Here's What Happens When Hillary and Bernie Try to Out-Progressive Each Other
Even if you don't like Bernie, you must respect that he's making Hillary defend her record.
DURHAM, NEW HAMPSHIRE—As it should be obvious by now, the next nothingburger on the Clinton side of the menu is, "Release the transcripts! Why won't you release the transcripts? What do you have to hide in those transcripts?" To be honest, I, too, would like to know what Hillary Rodham Clinton said to Goldman Sachs that was worth 670 large. (I really don't care what she said to the American Camping Association. She can keep that to herself.) But, because this is a Clinton, and because we know what that means to the elite political press, you could hear the nothingburgers sizzling on an open grill (night and day) almost from the moment that my man Chuck Todd posed the question. So it goes.
However, this was a long piece of drama that peaked in its first act, when HRC and Sanders started throwing haymakers at each other over who was the true progressive, an argument that looked silly for the last couple of days, but one that took on weight last night when the two of them got all up in each other's grills about it. It began with HRC rattling off a litany that has become familiar to the campaign since Sanders fought her to something like a draw in Iowa.
HRC: Because I am a progressive who gets things done. And the root of that word, progressive, is progress. But I've heard Senator Sanders comments, and it's really caused me to wonder who's left in the progressive wing of the Democratic Party. Under his definition, President Obama is not progressive because he took donations from Wall Street; Vice President Biden is not progressive because he supported Keystone; Senator Shaheen is not progressive because she supports the trade pact. Even the late, great Senator Paul Wellstone would not fit this definition because he voted for DOMA. You know, we have differences and, honestly, I think we should be able to talk about what we want to do for the country. But if we're going to get into labels, I don't think it was particularly progressive to vote against the Brady Bill five times.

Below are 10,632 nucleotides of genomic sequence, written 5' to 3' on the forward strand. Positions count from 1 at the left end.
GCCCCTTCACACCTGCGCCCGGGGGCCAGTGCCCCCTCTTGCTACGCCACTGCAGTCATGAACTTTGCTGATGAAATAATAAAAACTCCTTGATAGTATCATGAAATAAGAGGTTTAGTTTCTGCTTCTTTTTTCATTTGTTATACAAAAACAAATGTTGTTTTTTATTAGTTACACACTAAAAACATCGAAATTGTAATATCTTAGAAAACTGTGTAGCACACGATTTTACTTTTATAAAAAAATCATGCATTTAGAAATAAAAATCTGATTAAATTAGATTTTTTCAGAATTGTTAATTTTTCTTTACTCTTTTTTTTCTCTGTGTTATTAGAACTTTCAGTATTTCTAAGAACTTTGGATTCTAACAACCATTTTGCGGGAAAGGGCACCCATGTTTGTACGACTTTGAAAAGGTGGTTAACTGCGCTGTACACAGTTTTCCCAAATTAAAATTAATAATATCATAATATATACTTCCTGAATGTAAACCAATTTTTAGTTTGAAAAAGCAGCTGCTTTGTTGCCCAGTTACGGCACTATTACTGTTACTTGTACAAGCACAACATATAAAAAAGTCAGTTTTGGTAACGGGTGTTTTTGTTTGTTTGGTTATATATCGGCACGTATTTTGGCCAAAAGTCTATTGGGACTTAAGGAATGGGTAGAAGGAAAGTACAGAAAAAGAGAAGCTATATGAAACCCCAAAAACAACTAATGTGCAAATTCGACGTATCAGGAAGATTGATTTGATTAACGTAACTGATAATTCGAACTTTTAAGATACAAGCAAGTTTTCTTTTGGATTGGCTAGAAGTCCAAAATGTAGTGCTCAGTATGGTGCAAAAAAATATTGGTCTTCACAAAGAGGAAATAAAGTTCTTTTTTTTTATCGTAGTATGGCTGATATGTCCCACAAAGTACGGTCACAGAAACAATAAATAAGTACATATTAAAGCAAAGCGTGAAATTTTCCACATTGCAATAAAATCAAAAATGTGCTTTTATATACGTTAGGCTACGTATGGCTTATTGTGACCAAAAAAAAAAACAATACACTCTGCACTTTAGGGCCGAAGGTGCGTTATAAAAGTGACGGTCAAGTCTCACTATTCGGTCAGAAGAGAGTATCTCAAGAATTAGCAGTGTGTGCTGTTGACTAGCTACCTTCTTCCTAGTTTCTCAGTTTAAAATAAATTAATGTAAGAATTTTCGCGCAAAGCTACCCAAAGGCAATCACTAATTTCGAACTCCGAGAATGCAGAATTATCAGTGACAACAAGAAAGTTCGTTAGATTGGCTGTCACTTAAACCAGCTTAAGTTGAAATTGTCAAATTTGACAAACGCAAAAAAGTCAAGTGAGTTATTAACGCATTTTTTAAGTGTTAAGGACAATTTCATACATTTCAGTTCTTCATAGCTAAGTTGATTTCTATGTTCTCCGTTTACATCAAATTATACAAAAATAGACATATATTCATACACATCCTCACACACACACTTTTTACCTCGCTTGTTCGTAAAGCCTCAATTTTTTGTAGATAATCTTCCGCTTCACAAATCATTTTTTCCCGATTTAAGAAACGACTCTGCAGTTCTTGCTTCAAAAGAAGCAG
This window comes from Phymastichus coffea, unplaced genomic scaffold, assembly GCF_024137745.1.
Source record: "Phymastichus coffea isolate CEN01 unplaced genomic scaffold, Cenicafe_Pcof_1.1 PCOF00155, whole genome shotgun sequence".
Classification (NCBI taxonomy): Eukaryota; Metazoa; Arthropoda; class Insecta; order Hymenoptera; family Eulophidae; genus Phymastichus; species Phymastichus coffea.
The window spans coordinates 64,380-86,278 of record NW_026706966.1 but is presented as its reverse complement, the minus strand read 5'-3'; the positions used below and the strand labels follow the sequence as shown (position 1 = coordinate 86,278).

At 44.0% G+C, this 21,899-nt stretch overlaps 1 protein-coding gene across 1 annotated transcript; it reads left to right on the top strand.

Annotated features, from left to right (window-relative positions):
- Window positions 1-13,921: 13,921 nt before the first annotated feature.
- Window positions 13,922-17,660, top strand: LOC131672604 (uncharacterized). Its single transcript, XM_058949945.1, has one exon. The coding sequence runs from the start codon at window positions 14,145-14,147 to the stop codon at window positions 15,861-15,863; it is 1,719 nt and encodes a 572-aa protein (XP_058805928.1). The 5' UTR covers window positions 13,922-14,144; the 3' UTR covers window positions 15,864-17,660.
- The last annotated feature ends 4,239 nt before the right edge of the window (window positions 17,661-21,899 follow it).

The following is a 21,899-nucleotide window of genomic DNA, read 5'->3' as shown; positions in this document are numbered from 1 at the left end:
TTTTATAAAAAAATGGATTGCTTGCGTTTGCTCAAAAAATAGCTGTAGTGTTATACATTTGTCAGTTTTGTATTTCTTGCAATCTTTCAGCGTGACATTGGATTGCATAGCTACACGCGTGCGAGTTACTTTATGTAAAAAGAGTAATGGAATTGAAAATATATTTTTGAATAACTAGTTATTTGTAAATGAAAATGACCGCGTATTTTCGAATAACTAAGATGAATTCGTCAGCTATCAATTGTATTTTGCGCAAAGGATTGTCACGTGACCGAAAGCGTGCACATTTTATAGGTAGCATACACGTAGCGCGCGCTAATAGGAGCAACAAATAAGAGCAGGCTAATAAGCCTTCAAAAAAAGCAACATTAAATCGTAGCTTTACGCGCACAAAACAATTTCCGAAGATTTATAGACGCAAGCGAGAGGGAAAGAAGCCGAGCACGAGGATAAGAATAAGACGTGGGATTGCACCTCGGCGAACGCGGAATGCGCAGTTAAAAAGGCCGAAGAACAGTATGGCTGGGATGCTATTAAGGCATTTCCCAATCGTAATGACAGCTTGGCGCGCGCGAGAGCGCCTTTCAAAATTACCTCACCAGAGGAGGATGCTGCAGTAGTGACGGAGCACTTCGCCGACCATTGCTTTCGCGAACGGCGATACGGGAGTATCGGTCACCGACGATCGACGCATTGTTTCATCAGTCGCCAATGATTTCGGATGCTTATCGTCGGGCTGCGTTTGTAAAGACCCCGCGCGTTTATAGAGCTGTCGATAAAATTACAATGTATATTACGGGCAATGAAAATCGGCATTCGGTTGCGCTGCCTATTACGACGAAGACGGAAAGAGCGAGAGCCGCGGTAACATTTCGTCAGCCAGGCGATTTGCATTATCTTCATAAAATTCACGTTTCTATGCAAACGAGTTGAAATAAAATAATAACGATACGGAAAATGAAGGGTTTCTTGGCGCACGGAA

(I'd like to think I'm not alone in thinking that it is particularly distasteful to drag the late Senator Paul Wellstone into this fight now that he can't speak for himself, especially since, DOMA aside, he likely would have been raising all kinds of loud hell about HRC's coziness with the financial community. After all, it was Wellstone who wrote, " The American polity is infected with a serious imbalance of power between elites and masses, a power which is the principal threat to our democracy." The president and vice-president are good enough for the purposes of this argument.)
That got things rolling, but the whole thing went on afterburners when Sanders pinned on HRC the label of the establishment candidate.
SANDERS: I am—will absolutely admit that Secretary Clinton has the support of far more governors, mayors, members of the House. She has the entire establishment or almost the entire establishment behind her. That's a fact. I don't deny it. But I am pretty proud that we have over a million people who have contributed to our campaign averaging 27 bucks apiece. That we have had meetings where 25,000-30,000 people have come out. That our campaign is a campaign of the people, by the people, and for the people. So, Rachel, yes, Secretary Clinton does represent the establishment. I represent, I hope, ordinary Americans, and by the way, who are not all that enamored with the establishment, but I am very proud to have people like Keith Ellison and Raul Grijalva in the House, the co-chairmen of the House Progressive Caucus.
HRC: Well, look, I've got to just jump in here because, honestly, Senator Sanders is the only person who I think would characterize me, a woman running to be the first woman president, as exemplifying the establishment. And I've got to tell you that it is—it is really quite amusing to me. People support me because they know me. They know my life's work. They have worked with me and many have also worked with Senator Sanders. And at the end of the day they endorse me because they know I can get things done.
(Actually, a number of women have run "to be the first woman president." There's Shirley Chisholm, to name only one prominent example. What HRC meant was that she was the first woman to have the record and the wherewithal to get elected and, of course, it's the whole "wherewithal" thing that's getting her in trouble.)
By now, they were fully engaged. Sanders once again came back to HRC's travels on the financial services gravy train.
(I mean, 670 G's just to speak? At that price, you better bring Richard Pryor back from the dead.)